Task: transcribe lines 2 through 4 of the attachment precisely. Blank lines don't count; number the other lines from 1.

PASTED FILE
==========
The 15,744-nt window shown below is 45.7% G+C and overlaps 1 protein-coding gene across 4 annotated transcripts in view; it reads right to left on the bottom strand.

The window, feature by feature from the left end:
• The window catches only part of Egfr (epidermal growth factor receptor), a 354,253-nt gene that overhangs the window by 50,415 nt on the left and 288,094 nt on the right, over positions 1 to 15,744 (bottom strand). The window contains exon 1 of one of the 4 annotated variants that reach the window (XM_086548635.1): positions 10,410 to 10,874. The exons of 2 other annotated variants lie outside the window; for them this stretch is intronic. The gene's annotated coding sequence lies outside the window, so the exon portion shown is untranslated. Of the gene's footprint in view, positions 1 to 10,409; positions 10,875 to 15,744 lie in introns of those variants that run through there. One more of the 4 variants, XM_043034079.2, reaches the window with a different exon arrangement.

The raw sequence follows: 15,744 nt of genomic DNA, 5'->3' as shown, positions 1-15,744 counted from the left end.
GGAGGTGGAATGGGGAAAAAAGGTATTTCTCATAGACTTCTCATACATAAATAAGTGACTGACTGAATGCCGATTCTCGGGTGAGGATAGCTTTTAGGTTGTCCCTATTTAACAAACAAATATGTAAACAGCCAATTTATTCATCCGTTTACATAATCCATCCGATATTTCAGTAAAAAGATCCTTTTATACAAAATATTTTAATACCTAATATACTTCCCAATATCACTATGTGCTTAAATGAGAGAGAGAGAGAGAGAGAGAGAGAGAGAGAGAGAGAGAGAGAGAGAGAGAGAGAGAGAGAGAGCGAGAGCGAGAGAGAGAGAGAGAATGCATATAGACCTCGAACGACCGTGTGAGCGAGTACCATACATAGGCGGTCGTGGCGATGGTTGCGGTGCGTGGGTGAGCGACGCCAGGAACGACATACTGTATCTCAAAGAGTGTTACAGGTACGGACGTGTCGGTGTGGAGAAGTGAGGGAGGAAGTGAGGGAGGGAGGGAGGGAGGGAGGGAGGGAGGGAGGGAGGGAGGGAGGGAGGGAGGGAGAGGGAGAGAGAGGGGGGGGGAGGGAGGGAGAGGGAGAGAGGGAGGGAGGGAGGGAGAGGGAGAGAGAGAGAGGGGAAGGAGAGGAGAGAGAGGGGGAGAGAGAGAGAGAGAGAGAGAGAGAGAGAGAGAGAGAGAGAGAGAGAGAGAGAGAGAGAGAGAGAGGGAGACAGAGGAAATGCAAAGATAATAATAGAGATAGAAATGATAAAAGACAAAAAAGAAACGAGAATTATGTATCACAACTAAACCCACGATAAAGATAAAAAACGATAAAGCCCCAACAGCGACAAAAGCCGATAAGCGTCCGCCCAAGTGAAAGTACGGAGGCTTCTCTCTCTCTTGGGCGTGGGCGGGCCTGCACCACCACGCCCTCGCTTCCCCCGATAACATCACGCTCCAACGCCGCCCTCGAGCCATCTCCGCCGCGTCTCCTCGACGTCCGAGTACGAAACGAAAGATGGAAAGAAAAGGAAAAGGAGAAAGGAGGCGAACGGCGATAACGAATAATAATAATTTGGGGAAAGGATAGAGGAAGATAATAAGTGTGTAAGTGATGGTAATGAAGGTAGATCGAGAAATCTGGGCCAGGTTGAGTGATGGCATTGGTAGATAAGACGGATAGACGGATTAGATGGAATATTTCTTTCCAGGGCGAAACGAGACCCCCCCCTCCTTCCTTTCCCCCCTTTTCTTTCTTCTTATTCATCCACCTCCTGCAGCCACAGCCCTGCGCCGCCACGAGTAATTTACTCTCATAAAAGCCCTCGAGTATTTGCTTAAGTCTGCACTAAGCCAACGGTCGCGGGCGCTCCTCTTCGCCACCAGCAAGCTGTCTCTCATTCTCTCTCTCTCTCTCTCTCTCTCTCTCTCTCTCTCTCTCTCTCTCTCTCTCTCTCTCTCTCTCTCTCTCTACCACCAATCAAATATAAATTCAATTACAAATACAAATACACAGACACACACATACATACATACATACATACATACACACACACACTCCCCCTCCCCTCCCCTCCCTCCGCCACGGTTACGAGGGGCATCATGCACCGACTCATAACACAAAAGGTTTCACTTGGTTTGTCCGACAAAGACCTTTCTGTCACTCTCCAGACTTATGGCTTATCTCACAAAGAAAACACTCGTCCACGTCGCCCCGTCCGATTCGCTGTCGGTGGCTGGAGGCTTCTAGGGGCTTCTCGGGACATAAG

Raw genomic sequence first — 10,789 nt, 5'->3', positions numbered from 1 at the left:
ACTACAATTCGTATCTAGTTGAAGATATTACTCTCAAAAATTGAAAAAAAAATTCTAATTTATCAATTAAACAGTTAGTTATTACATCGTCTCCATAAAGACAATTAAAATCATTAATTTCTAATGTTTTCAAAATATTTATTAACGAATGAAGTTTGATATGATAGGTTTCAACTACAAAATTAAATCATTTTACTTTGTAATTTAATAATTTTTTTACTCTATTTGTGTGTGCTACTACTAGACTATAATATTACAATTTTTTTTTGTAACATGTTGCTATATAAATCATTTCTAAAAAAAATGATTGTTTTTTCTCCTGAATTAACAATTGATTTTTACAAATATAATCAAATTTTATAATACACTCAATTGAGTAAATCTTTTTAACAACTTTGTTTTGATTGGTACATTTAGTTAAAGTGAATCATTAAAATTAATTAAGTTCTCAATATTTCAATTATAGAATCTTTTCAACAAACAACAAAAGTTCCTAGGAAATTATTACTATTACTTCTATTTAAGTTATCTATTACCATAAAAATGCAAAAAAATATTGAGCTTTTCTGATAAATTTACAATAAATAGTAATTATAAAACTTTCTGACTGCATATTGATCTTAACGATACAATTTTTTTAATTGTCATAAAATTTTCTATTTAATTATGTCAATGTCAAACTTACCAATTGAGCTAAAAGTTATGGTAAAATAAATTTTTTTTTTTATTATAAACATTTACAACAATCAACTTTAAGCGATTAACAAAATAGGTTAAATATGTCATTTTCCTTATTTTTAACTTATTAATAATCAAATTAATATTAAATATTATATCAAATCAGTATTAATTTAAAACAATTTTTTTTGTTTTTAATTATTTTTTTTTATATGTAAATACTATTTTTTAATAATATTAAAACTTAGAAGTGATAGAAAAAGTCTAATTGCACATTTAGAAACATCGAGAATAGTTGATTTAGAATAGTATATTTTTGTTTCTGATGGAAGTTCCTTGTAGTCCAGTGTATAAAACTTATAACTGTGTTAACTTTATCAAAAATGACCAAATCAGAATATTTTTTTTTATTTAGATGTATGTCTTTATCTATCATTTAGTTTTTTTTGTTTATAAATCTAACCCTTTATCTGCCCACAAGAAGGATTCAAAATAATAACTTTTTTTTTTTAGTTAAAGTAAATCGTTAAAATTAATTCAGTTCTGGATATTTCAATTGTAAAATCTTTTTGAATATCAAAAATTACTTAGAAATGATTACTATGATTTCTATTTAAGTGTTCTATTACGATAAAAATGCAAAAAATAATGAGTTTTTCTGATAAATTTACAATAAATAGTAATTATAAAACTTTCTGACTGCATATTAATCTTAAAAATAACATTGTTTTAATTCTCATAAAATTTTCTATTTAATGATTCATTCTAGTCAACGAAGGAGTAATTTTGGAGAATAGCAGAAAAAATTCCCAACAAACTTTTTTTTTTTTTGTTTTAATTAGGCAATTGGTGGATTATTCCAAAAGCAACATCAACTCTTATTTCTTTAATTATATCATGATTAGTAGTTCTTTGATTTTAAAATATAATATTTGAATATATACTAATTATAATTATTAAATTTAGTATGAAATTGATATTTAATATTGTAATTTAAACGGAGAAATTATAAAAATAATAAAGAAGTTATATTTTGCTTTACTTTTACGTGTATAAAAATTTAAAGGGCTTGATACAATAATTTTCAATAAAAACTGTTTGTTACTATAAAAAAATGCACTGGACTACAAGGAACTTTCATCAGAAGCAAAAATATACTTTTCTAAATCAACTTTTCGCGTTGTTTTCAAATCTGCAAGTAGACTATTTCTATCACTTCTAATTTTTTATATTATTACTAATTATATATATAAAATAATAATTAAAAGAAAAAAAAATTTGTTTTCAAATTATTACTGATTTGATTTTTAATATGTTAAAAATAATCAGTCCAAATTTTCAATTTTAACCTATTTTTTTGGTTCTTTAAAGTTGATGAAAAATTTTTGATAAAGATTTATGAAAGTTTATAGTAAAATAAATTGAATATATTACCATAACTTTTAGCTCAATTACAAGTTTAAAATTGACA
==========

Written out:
The window, feature by feature from the left end:
• The window catches only part of Egfr (epidermal growth factor receptor), a 354,253-nt gene that overhangs the window by 50,415 nt on the left and 288,094 nt on the right, over positions 1 to 15,744 (bottom strand). The window contains exon 1 of one of the 4 annotated variants that reach the window (XM_086548635.1): positions 10,410 to 10,874. The exons of 2 other annotated variants lie outside the window; for them this stretch is intronic. The gene's annotated coding sequence lies outside the window, so the exon portion shown is untranslated. Of the gene's footprint in view, positions 1 to 10,409; positions 10,875 to 15,744 lie in introns of those variants that run through there. One more of the 4 variants, XM_043034079.2, reaches the window with a different exon arrangement.

The raw sequence follows: 15,744 nt of genomic DNA, 5'->3' as shown, positions 1-15,744 counted from the left end.